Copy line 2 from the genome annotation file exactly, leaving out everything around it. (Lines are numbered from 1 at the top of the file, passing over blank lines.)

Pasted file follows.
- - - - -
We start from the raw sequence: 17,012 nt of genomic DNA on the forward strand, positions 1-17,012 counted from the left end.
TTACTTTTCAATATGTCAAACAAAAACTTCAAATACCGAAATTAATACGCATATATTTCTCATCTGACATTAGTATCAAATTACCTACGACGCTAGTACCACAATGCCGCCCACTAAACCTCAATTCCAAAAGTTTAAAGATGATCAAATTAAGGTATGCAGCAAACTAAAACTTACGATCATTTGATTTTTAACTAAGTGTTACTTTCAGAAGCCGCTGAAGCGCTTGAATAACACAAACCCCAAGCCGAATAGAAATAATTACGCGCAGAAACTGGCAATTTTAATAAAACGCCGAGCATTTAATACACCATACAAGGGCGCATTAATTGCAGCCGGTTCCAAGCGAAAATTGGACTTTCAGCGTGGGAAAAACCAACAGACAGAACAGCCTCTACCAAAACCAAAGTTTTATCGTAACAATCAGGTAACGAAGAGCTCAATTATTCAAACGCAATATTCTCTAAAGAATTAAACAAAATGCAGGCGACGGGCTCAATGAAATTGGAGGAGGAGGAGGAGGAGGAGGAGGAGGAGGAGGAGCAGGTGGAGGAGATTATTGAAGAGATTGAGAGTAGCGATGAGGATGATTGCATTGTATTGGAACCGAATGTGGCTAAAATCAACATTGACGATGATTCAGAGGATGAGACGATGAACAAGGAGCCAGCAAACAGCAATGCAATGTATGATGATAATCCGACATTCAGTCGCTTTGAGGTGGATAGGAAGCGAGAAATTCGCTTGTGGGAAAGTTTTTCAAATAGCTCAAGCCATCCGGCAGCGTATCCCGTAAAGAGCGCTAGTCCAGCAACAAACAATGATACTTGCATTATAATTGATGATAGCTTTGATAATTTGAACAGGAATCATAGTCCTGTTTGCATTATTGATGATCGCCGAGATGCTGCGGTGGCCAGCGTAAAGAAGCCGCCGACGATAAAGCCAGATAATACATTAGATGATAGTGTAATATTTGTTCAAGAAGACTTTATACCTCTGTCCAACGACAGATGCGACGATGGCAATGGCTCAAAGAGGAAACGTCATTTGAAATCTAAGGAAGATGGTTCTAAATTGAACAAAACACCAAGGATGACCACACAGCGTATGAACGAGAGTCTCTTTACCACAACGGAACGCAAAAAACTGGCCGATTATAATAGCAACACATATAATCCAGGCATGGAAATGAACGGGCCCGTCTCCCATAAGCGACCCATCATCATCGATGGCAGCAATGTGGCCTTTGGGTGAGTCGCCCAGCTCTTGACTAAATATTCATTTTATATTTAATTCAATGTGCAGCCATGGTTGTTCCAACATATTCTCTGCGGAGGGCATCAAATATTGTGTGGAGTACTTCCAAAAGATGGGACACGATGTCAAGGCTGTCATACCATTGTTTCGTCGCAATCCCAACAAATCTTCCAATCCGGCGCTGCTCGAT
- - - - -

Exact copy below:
TTACTTTTCAATATGTCAAACAAAAACTTCAAATACCGAAATTAATACGCATATATTTCTCATCTGACATTAGTATCAAATTACCTACGACGCTAGTACCACAATGCCGCCCACTAAACCTCAATTCCAAAAGTTTAAAGATGATCAAATTAAGGTATGCAGCAAACTAAAACTTACGATCATTTGATTTTTAACTAAGTGTTACTTTCAGAAGCCGCTGAAGCGCTTGAATAACACAAACCCCAAGCCGAATAGAAATAATTACGCGCAGAAACTGGCAATTTTAATAAAACGCCGAGCATTTAATACACCATACAAGGGCGCATTAATTGCAGCCGGTTCCAAGCGAAAATTGGACTTTCAGCGTGGGAAAAACCAACAGACAGAACAGCCTCTACCAAAACCAAAGTTTTATCGTAACAATCAGGTAACGAAGAGCTCAATTATTCAAACGCAATATTCTCTAAAGAATTAAACAAAATGCAGGCGACGGGCTCAATGAAATTGGAGGAGGAGGAGGAGGAGGAGGAGGAGGAGGAGGAGCAGGTGGAGGAGATTATTGAAGAGATTGAGAGTAGCGATGAGGATGATTGCATTGTATTGGAACCGAATGTGGCTAAAATCAACATTGACGATGATTCAGAGGATGAGACGATGAACAAGGAGCCAGCAAACAGCAATGCAATGTATGATGATAATCCGACATTCAGTCGCTTTGAGGTGGATAGGAAGCGAGAAATTCGCTTGTGGGAAAGTTTTTCAAATAGCTCAAGCCATCCGGCAGCGTATCCCGTAAAGAGCGCTAGTCCAGCAACAAACAATGATACTTGCATTATAATTGATGATAGCTTTGATAATTTGAACAGGAATCATAGTCCTGTTTGCATTATTGATGATCGCCGAGATGCTGCGGTGGCCAGCGTAAAGAAGCCGCCGACGATAAAGCCAGATAATACATTAGATGATAGTGTAATATTTGTTCAAGAAGACTTTATACCTCTGTCCAACGACAGATGCGACGATGGCAATGGCTCAAAGAGGAAACGTCATTTGAAATCTAAGGAAGATGGTTCTAAATTGAACAAAACACCAAGGATGACCACACAGCGTATGAACGAGAGTCTCTTTACCACAACGGAACGCAAAAAACTGGCCGATTATAATAGCAACACATATAATCCAGGCATGGAAATGAACGGGCCCGTCTCCCATAAGCGACCCATCATCATCGATGGCAGCAATGTGGCCTTTGGGTGAGTCGCCCAGCTCTTGACTAAATATTCATTTTATATTTAATTCAATGTGCAGCCATGGTTGTTCCAACATATTCTCTGCGGAGGGCATCAAATATTGTGTGGAGTACTTCCAAAAGATGGGACACGATGTCAAGGCTGTCATACCATTGTTTCGTCGCAATCCCAACAAATCTTCCAATCCGGCGCTGCTCGAT